By Whitney Keyes
1. Strategy. This is about being more intentional with your social media and creating a plan for success. It’s easy to come up with a multitude of ideas for blogs and Pinterest posts, but if you don’t prioritize your activities, you’ll be spread too thin and risk paying too little attention to any one activity to be effective with any of them. Whether you’re a student or a CEO, take time to envision where you want to be down the road, and set clear, achievable goals using social media to help you get there.
2. Story. Social media tools were intended to create connections with other people. Instead of pushing out information, turn your approach around and share stories that resonate with the people you most want to reach. You can see great examples of storytelling on the Facebook page for The United Nations Children’s Fund (UNICEF). Here’s one post made on December 9, 2012:
3. Strength. Easy as it may be to do, you’ll have a far better chance of producing results from your social media marketing activities if you collaborate with others. This goes beyond just re-tweeting or cross-linking to another blog. One of the best ways to strengthen your efforts is to extend your reach by teaming up with your customers (or your fans). You can also create alliances with individuals and organizations, even your competitors. A third technique is to reach out to the media and other opinion influencers who can help you amplify your stories.
For example, the American pop singer Lady Gaga doesn’t just use social media to talk about herself. She regularly promotes her fans she calls “little monsters,” posting photos of them and tweeting details about her support base—even when things go astray. Here’s a tweet from her November 16, 2012, feed:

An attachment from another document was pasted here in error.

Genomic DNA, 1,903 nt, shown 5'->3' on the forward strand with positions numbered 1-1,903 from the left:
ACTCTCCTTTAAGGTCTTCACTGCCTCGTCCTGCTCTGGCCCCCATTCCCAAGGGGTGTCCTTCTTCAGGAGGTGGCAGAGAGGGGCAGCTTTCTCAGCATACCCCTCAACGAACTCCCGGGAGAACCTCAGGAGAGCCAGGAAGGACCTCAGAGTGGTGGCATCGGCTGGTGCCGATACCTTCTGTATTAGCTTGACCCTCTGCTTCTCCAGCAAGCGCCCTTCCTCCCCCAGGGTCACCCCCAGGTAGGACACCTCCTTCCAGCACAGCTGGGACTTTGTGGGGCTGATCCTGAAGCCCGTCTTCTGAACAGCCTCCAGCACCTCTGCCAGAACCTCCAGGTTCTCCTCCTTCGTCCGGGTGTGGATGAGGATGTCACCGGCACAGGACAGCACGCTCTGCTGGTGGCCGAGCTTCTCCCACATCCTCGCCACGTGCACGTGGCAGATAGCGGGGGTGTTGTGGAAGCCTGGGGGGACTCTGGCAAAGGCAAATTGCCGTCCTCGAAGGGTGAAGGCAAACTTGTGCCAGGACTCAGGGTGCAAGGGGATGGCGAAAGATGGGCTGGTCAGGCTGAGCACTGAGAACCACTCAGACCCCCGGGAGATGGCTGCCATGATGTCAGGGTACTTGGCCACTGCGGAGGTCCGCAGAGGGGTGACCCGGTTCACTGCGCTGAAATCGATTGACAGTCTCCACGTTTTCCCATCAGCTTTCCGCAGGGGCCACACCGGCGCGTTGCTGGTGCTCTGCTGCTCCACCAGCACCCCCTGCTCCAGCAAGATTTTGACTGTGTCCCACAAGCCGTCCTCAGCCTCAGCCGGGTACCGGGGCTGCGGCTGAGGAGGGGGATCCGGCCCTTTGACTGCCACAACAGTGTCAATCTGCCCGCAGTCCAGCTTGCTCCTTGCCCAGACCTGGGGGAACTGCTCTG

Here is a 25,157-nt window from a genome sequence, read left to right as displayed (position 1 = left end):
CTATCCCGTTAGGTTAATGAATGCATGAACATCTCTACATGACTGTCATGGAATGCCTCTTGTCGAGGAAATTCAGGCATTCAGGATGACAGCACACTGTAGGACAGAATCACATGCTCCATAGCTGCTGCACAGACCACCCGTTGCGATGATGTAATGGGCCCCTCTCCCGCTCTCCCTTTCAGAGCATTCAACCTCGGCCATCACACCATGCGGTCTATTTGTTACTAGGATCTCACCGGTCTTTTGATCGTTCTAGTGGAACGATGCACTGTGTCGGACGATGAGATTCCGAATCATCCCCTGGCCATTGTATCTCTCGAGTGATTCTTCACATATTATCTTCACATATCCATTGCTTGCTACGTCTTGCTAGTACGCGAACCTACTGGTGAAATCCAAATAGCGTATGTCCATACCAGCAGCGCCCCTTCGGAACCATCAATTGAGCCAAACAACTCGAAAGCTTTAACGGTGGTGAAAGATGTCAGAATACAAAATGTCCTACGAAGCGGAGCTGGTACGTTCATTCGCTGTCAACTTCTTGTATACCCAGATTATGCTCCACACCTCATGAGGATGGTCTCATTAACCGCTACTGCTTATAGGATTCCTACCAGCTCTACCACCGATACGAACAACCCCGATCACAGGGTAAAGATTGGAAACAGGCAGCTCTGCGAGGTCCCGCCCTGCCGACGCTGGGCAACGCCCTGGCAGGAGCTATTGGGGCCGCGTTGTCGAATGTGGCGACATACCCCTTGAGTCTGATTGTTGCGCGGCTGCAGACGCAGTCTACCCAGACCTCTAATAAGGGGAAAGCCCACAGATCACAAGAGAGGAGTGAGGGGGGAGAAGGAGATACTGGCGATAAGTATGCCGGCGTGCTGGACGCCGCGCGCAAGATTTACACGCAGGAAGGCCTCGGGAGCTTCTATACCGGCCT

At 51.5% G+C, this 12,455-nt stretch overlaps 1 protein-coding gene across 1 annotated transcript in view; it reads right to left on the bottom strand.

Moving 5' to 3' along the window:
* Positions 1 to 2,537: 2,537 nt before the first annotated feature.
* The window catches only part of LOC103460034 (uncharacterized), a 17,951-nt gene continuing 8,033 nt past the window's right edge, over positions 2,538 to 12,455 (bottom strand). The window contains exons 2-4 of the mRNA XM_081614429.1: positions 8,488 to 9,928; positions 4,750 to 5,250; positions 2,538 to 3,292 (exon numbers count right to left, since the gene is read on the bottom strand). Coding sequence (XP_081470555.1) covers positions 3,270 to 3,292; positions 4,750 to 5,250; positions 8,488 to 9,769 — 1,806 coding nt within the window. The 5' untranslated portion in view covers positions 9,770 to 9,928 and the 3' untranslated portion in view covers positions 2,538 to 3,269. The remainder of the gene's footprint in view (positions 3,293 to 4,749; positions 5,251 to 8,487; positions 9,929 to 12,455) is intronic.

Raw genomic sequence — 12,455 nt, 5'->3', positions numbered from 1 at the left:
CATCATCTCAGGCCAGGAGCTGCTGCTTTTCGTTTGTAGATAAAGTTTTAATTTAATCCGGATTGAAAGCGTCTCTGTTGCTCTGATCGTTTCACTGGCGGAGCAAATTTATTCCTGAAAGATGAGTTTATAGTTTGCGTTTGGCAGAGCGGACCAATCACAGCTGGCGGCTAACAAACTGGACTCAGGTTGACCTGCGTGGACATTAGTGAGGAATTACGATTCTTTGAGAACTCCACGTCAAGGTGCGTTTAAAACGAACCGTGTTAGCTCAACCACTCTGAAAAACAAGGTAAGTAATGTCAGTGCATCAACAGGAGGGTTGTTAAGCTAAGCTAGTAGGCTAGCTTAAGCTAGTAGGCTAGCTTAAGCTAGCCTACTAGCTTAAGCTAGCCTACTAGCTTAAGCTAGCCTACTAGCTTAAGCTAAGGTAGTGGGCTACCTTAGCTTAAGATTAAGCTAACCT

4. Simplicity. Once you know what you want to do with social media marketing, it’s time to turn your ideas into action. But as simple as social media tools are to use, some people over complicate the process. I recently consulted with a small business owner who felt she needed to blog and post to Facebook, Pinterest and Twitter multiple times a day. I explained to her that even though Comcast, the largest cable operator in the U.S., has a Twitter feed with over 40,000 followers, the company doesn’t tweet every day, so why should she? I suggested that she consider streamlining her efforts to just one post a week and integrate content as much as possible. Its important to reflect back to step #1, your strategy, to remember what you’re working toward. Then, create a simple action plan to clarify what needs to be communicated, by when and what social media tools to use.
5. Speed. The great thing about social media marketing is that your efforts produce results quickly. You can instantly tell if people liked your post or are following you. But quantitative numbers like these aren’t the end-all and be-all. When it comes to evaluating your efforts, true success is measured over the long run, in qualitative information and engaging interactions with customers, clients and fans. This doesn’t need to be time-intensive. Ranging from test pilot YouTube videos to Facebook polls, there are many things you can do to make sure your social media is effective.
From a crisis tweet campaign for the Red Cross during Hurricane Sandy to free coffee coupons for over 33 million Starbucks fans on Facebook, the potential for what social media tools can do continues to grow. Remember: strategy, story, strength, simplicity and speed. By applying these five steps to your activities, you can harness the power of social media to propel your social media marketing to the right results, both big and small.
Whitney Keyes is a fellow for the Center for Strategic Communications at Seattle University and the author of Propel: Five Ways to Amp Up Your Marketing and Accelerate Business. She can be reached at email@example.com or via her website at www.WhitneyKeyes.com.